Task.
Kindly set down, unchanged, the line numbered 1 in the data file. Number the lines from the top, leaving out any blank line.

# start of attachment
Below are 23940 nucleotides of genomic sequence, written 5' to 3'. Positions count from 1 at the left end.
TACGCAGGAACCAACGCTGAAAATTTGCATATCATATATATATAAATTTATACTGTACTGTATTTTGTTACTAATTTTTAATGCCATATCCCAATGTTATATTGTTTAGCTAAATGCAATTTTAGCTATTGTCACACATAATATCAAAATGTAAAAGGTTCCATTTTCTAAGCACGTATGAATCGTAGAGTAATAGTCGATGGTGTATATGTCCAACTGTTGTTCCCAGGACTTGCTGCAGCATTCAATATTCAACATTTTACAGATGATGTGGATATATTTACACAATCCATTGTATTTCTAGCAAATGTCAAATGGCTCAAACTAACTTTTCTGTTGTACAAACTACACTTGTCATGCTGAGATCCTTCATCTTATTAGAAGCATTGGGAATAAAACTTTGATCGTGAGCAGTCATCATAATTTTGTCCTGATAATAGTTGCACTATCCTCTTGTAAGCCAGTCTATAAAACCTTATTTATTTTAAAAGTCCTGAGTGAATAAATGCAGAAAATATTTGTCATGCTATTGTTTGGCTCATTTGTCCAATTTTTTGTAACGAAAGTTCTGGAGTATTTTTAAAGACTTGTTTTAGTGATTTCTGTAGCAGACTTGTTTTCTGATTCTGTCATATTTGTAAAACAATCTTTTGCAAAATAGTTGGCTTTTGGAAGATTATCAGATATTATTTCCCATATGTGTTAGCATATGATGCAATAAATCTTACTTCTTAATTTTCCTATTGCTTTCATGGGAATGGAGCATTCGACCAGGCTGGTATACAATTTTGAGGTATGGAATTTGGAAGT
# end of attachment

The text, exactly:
Below are 23940 nucleotides of genomic sequence, written 5' to 3'. Positions count from 1 at the left end.